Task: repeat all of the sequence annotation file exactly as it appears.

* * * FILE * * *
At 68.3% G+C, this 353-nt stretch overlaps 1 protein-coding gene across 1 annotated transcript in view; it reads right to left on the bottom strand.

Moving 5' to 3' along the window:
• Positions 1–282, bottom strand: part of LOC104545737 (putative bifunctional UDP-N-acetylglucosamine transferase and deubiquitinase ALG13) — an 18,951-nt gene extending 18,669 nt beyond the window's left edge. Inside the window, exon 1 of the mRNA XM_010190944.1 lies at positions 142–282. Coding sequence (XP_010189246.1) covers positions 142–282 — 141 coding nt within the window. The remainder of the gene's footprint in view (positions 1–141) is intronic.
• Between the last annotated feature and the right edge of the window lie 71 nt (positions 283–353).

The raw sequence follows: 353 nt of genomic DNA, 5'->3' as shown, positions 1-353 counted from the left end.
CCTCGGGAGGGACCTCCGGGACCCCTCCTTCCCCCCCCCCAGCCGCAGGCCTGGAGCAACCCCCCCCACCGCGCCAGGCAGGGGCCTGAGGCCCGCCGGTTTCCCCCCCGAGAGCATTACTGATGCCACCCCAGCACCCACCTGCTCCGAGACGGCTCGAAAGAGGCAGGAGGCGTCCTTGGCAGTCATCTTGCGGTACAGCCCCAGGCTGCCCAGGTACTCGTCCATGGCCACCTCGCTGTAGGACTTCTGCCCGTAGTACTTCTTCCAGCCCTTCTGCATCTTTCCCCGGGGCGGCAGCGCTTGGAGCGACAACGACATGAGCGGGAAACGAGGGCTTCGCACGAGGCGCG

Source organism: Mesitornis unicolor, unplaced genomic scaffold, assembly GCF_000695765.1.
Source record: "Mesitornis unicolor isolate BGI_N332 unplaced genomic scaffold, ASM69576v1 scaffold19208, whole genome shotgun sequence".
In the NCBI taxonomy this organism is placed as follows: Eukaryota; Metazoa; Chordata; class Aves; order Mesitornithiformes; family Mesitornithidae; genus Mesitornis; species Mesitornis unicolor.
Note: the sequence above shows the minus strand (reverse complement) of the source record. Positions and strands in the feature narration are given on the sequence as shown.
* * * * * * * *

At 68.3% G+C, this 353-nt stretch overlaps 1 protein-coding gene across 1 annotated transcript in view; it reads right to left on the bottom strand.

Moving 5' to 3' along the window:
• Positions 1–282, bottom strand: part of LOC104545737 (putative bifunctional UDP-N-acetylglucosamine transferase and deubiquitinase ALG13) — an 18,951-nt gene extending 18,669 nt beyond the window's left edge. Inside the window, exon 1 of the mRNA XM_010190944.1 lies at positions 142–282. Coding sequence (XP_010189246.1) covers positions 142–282 — 141 coding nt within the window. The remainder of the gene's footprint in view (positions 1–141) is intronic.
• Between the last annotated feature and the right edge of the window lie 71 nt (positions 283–353).

The raw sequence follows: 353 nt of genomic DNA, 5'->3' as shown, positions 1-353 counted from the left end.
CCTCGGGAGGGACCTCCGGGACCCCTCCTTCCCCCCCCCCAGCCGCAGGCCTGGAGCAACCCCCCCCACCGCGCCAGGCAGGGGCCTGAGGCCCGCCGGTTTCCCCCCCGAGAGCATTACTGATGCCACCCCAGCACCCACCTGCTCCGAGACGGCTCGAAAGAGGCAGGAGGCGTCCTTGGCAGTCATCTTGCGGTACAGCCCCAGGCTGCCCAGGTACTCGTCCATGGCCACCTCGCTGTAGGACTTCTGCCCGTAGTACTTCTTCCAGCCCTTCTGCATCTTTCCCCGGGGCGGCAGCGCTTGGAGCGACAACGACATGAGCGGGAAACGAGGGCTTCGCACGAGGCGCG

Source organism: Mesitornis unicolor, unplaced genomic scaffold, assembly GCF_000695765.1.
Source record: "Mesitornis unicolor isolate BGI_N332 unplaced genomic scaffold, ASM69576v1 scaffold19208, whole genome shotgun sequence".
In the NCBI taxonomy this organism is placed as follows: Eukaryota; Metazoa; Chordata; class Aves; order Mesitornithiformes; family Mesitornithidae; genus Mesitornis; species Mesitornis unicolor.
Note: the sequence above shows the minus strand (reverse complement) of the source record. Positions and strands in the feature narration are given on the sequence as shown.